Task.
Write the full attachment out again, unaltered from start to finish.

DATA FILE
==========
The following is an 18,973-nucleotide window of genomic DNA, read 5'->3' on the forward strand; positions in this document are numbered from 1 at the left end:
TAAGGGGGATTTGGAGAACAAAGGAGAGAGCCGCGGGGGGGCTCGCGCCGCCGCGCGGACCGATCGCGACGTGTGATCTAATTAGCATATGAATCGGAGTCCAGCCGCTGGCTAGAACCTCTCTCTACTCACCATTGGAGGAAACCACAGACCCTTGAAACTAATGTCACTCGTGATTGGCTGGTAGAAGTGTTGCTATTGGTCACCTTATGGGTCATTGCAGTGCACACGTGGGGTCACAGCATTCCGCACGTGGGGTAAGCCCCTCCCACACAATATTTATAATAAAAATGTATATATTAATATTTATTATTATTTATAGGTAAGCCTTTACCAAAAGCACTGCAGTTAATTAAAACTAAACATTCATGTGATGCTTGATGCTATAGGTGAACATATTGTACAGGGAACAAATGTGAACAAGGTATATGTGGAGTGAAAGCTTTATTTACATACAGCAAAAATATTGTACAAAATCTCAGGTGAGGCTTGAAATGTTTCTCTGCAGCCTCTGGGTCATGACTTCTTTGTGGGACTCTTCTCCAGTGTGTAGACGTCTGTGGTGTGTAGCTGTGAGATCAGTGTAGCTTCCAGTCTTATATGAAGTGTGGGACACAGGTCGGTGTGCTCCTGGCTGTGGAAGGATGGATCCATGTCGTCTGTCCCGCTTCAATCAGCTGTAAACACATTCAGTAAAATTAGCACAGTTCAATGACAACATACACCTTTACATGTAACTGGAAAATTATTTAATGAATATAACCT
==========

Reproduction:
The following is an 18,973-nucleotide window of genomic DNA, read 5'->3' on the forward strand; positions in this document are numbered from 1 at the left end:
TAAGGGGGATTTGGAGAACAAAGGAGAGAGCCGCGGGGGGGCTCGCGCCGCCGCGCGGACCGATCGCGACGTGTGATCTAATTAGCATATGAATCGGAGTCCAGCCGCTGGCTAGAACCTCTCTCTACTCACCATTGGAGGAAACCACAGACCCTTGAAACTAATGTCACTCGTGATTGGCTGGTAGAAGTGTTGCTATTGGTCACCTTATGGGTCATTGCAGTGCACACGTGGGGTCACAGCATTCCGCACGTGGGGTAAGCCCCTCCCACACAATATTTATAATAAAAATGTATATATTAATATTTATTATTATTTATAGGTAAGCCTTTACCAAAAGCACTGCAGTTAATTAAAACTAAACATTCATGTGATGCTTGATGCTATAGGTGAACATATTGTACAGGGAACAAATGTGAACAAGGTATATGTGGAGTGAAAGCTTTATTTACATACAGCAAAAATATTGTACAAAATCTCAGGTGAGGCTTGAAATGTTTCTCTGCAGCCTCTGGGTCATGACTTCTTTGTGGGACTCTTCTCCAGTGTGTAGACGTCTGTGGTGTGTAGCTGTGAGATCAGTGTAGCTTCCAGTCTTATATGAAGTGTGGGACACAGGTCGGTGTGCTCCTGGCTGTGGAAGGATGGATCCATGTCGTCTGTCCCGCTTCAATCAGCTGTAAACACATTCAGTAAAATTAGCACAGTTCAATGACAACATACACCTTTACATGTAACTGGAAAATTATTTAATGAATATAACCT